Interesting article from World Economic Forum and Boston Consulting Group (BCG)
To quote these thought leaders
"COVID-19 has highlighted the need to harness disruptive technologies without delay.
Our research shows that more than 80% of companies plan to accelerate their companies’ digital transformation plans, against the backdrop of a global pandemic having accelerated the urgency of digital transformation for businesses.
But our research also shows that only 30% of digital transformations have achieved their objectives, which is to say that they met or exceeded their target value and resulted in sustainable change. Another 44% created some value but did not meet their targets and resulted in only limited long-term change.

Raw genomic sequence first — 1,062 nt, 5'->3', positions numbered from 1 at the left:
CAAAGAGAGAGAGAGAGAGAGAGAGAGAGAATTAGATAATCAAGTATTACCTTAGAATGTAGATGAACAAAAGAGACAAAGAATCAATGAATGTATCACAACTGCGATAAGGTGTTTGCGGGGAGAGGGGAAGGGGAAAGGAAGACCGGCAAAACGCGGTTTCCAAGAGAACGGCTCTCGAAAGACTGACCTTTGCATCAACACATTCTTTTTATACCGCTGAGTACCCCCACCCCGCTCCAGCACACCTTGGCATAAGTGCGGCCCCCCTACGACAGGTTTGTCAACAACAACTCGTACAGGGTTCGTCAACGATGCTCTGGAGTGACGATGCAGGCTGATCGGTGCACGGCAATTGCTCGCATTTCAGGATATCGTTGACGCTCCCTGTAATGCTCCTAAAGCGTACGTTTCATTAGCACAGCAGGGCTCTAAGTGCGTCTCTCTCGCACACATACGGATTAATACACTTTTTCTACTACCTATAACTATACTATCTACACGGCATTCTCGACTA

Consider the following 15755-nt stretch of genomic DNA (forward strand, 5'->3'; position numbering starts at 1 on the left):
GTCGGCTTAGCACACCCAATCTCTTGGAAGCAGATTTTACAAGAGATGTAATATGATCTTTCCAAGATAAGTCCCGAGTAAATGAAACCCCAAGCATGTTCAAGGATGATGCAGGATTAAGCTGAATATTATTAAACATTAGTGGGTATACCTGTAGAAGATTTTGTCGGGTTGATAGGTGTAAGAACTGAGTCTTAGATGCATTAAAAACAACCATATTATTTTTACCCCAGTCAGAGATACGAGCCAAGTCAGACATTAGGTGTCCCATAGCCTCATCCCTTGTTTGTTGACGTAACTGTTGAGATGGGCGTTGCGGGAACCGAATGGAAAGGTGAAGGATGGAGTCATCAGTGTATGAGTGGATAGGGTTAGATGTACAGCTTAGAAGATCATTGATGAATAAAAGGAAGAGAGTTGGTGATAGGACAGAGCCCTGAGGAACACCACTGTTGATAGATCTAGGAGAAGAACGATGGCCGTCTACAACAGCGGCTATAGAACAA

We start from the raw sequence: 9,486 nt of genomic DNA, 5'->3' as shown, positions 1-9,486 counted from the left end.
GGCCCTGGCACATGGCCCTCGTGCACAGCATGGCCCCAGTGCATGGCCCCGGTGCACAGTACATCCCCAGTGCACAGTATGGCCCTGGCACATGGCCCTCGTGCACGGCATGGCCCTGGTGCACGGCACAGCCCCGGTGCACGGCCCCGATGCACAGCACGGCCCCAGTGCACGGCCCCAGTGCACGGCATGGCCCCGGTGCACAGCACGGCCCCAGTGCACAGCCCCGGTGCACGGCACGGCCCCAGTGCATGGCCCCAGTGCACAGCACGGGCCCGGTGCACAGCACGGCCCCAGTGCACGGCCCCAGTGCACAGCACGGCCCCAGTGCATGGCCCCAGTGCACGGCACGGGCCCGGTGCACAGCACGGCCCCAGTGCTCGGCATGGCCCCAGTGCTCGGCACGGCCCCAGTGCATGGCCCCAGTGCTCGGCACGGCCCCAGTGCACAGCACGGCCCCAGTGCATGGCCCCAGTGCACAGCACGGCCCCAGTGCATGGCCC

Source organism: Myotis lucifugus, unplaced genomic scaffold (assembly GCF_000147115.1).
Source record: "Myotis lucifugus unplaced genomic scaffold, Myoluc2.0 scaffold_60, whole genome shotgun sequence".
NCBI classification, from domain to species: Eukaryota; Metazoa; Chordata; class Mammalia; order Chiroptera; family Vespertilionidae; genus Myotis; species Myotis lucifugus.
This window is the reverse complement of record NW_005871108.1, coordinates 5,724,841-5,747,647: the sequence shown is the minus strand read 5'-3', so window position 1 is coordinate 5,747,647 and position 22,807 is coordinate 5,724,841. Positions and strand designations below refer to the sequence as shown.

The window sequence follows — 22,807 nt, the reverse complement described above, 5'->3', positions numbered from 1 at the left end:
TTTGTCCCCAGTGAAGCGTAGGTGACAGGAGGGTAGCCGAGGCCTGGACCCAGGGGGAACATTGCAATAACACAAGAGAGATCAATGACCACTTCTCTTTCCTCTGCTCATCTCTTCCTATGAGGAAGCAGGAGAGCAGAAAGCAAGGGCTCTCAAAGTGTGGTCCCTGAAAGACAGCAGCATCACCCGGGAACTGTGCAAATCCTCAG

A final 26% created limited value (less than 50% of the target) and produced no sustainable change."
I'm writing this, working from home. While I am CEO of a virtual business (we don't have an office), I am also here because of the need to work from home because of the pandemic. So many people seem to think that "digital transformation" is about technology. When I got my mobile phone, it gave me a competitive advantage, now everybody has a mobile phone, it's not the phone that gives us a competitive advantage, it's how we use it. It's not the technology that gives you a competitive advantage, it is your people and their skills.
For your business to get digital dominance, it is by skilling your people to be digital.
Digital transformation is not IT it's about your people's skills
Some interesting research from Mulesoft, where they interviewed 1,739 line-of-business managers across the world,